|Mvuma chimney: Tribute or obituary?|
|Thursday, 14 June 2012 12:06|
It is a very striking physical landmark. It is also visible from many kilometres away, and from practically all directions.
When you see it, know you are approaching Mvuma, one of Midlands Province’s very early colonial settlements, located a hundred kilometres away from Masvingo along the highway to Harare.
Standing at 40,2 metres high on a prominent kopje on the southern perimeter of this little town, the Mvuma chimney is indeed a distinctive architectural construction that also boasts a long history that defined mining development in Southern Africa.
The three minerals were found together as an ore.
The mine authorities finally designed a method of smelting the ore that involved lots of chemical reactions.
The chimney stack was constructed by well-fired bricks, from the base to the top.
The smelter itself was located some few metres north of the chimney itself.
It is reported that the smelting technology employed by Falcon Mine was exceptionally efficient.
For example, the Otavi-Tsumeb Mine in Namibia and several other mines in South Africa transported their ores to Mvuma for processing. All this made Mvuma an exceptionally busy mining and minerals processing centre during those days.
It is, however, reasonable to assume that newer and more efficient methods had been developed to process ores of the type that the Mvuma smelter had been specifically created to handle. The health and general environmental risks that the smelting process posed could also have discouraged its continued use.
Initially, the deterioration was slow and visually less obvious. Serious challenges to the survival of the structure, however, emerged from about the end of the Second World War.
One theory is that Italian prisoners of war were for some time held in Mvuma. This was during the Second World War. Running short of match boxes, the prisoners resorted to stripping pieces of the chimney copper conductor to light cigarettes. By the time their period of captivity in Mvuma ended, a considerable length of the conductor had been lost. This exposed the chimney to lightning strikes, some of which were and continue to be very severe.
Over the years, repeated lightning bolts have been knocking off bricks from the top section of the chimney. The lightning strikes have also created holes into the structure. These have made the top section of the structure very fragile and unstable.
Under the circumstances, the decay and deterioration is almost inevitable. The vagaries of nature will one day triumph over this very spectacular construction, one of the more interesting man-made landmarks in this part of the country. Without the chimney, Mvuma will not, for a very long time to come, be the same again.
Its story is also multi-faceted. It is about, on the one hand, the technological developments that took place earlier on in the mining history of this country whilst on the other it is also about the use and abuse of indigenous labour and the perennial exploitation of Zimbabwe’s mineral resources from the colonial period, among other things.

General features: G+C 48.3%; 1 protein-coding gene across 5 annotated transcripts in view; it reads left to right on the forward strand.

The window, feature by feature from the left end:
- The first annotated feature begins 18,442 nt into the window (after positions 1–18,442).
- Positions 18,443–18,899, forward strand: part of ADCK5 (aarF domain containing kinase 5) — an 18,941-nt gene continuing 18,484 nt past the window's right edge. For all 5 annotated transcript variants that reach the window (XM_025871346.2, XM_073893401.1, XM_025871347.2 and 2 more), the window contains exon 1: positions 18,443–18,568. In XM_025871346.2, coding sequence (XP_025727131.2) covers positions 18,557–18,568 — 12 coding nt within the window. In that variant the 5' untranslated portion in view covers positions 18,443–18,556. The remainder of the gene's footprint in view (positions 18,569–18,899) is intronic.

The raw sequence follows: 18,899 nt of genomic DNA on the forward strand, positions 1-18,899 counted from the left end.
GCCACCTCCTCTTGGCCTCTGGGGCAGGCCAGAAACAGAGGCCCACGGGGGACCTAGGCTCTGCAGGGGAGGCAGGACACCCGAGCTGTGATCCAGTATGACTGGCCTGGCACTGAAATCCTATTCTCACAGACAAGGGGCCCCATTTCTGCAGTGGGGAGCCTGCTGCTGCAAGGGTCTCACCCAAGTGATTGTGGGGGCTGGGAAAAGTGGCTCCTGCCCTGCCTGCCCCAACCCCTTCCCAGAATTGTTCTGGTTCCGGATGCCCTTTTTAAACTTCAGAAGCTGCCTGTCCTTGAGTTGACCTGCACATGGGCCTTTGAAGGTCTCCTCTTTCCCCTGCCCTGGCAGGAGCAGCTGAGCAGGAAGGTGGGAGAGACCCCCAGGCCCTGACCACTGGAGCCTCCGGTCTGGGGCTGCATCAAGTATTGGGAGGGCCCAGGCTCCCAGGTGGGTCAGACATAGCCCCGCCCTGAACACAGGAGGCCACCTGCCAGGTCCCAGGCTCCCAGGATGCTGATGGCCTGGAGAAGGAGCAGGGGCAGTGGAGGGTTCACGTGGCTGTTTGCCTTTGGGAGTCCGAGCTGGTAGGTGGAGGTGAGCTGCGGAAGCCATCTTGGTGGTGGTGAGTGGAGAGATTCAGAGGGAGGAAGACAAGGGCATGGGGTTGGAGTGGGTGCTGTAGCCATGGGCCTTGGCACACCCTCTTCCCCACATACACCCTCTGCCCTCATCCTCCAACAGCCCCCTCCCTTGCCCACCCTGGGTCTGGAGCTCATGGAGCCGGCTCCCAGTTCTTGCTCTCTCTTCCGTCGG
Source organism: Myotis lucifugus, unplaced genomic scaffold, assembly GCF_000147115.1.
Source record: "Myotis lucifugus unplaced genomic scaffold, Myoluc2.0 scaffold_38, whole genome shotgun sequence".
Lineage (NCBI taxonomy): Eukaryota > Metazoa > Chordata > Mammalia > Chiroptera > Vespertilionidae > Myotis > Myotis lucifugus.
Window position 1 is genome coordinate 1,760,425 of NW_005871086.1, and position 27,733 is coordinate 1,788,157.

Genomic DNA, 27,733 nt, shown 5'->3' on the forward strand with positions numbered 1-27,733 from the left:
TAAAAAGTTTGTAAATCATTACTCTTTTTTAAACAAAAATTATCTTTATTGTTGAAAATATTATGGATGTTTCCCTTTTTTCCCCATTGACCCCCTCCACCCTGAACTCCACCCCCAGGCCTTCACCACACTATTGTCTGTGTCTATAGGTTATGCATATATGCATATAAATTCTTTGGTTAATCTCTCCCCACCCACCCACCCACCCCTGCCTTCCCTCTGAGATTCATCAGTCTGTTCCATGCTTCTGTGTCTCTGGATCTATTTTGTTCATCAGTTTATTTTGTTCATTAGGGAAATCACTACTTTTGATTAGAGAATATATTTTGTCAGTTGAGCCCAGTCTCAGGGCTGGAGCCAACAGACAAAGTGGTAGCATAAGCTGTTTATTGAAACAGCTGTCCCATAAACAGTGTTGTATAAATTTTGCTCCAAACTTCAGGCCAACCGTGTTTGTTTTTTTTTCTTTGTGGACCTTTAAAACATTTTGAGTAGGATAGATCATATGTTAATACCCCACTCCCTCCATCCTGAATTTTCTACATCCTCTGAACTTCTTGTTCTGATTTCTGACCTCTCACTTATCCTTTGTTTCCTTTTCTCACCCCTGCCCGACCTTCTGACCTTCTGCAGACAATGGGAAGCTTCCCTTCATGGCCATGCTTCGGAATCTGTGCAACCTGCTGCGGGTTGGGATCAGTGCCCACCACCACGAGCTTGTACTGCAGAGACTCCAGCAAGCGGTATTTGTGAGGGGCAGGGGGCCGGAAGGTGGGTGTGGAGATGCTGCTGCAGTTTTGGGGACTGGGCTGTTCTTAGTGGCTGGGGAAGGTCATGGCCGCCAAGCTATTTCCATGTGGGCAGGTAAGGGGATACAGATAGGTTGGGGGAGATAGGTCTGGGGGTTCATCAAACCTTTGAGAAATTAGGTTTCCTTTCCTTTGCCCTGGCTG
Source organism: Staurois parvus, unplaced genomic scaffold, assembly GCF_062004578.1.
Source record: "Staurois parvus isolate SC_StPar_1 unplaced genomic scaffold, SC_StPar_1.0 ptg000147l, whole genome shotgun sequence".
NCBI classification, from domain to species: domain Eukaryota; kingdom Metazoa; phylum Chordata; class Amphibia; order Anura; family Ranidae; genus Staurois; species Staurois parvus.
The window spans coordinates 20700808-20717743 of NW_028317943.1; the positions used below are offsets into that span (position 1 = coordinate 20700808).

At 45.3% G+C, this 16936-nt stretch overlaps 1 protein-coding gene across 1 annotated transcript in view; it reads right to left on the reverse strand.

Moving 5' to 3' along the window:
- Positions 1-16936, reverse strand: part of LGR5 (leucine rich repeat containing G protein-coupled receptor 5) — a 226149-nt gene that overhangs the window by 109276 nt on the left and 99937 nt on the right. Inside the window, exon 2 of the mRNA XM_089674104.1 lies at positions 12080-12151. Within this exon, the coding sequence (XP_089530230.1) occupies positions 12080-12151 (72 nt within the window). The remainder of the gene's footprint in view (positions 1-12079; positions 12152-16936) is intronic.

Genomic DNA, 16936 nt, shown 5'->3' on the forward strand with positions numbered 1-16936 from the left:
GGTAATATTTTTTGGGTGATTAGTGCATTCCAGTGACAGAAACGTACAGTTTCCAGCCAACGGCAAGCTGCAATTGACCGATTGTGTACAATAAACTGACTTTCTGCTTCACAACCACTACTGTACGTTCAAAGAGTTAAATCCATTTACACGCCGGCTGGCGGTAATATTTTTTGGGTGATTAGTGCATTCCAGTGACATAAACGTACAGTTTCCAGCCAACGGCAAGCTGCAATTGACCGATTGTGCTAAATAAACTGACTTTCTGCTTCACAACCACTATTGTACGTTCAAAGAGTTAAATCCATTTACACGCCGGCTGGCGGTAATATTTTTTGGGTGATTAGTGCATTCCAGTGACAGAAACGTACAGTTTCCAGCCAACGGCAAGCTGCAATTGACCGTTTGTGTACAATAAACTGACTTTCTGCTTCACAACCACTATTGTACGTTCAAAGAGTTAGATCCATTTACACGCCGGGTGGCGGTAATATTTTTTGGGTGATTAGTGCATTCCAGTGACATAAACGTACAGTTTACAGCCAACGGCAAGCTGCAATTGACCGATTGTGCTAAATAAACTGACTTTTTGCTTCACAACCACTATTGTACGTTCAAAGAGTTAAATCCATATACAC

There is no doubt that local indigenous labour would have been extensively used in the construction of the chimney. These were the days of the infamous forced labour. Through the “chibharo” system, African men were routinely conscripted to work in the mines, railway lines construction, farms and other colonial enterprises, at rates of pay that bordered on free labour.
of Shurugwi as one drives towards Zvishavane.
be brought here, to die among strangers in what for him and others was a foreign land.
He never received a descend burial for none of his kinsman was there to conduct the funeral rites.
My great-grandfather is not part of the Mvuma chimney story but there is no doubt that the men who provided labour for the chimney construction project suffered in much the same way as did my own ancestor in Shurugwi.
the chimney with the town is very strong.
In Shona, people refer to it as “mupon’oro weMvuma” and often use it in light hearted slur such as referring to a tall and slender person as being as tall as “Mupon’oro weMvuma”.
It is therefore not surprising that one of the local schools uses the chimney to brand itself. The chimney dominates its logo, this being recognition of the inseparability of the town, its residents and the chimney.
The landmark is used by the Air Force of Zimbabwe pilots training out of the nearby Thornhill Air Base in Gweru. Other pilots also use the landmark as a directional guide.
When one looks at the chimney today, it gives the impression that it is intact and almost permanent.
With time, the entire structure will be affected and similarly weakened. It will then only take one or several sharp lightning strikes to bring this national heritage icon down to the ground, as rubble.
The collapse of the chimney will be the collapse of much more. For Mvuma, the landscape that has given it character and identity will be no more.
The Mvuma chimney is a significant landscape feature, has historical and social values that are significant because they contribute to our reconstruction and understanding of elements of our past.
We owe it to future generations to preserve and pay tribute to such legacies for not only are they physical reminders of our national experience, but are also critical national resources important in building our consciousness, education and tourism.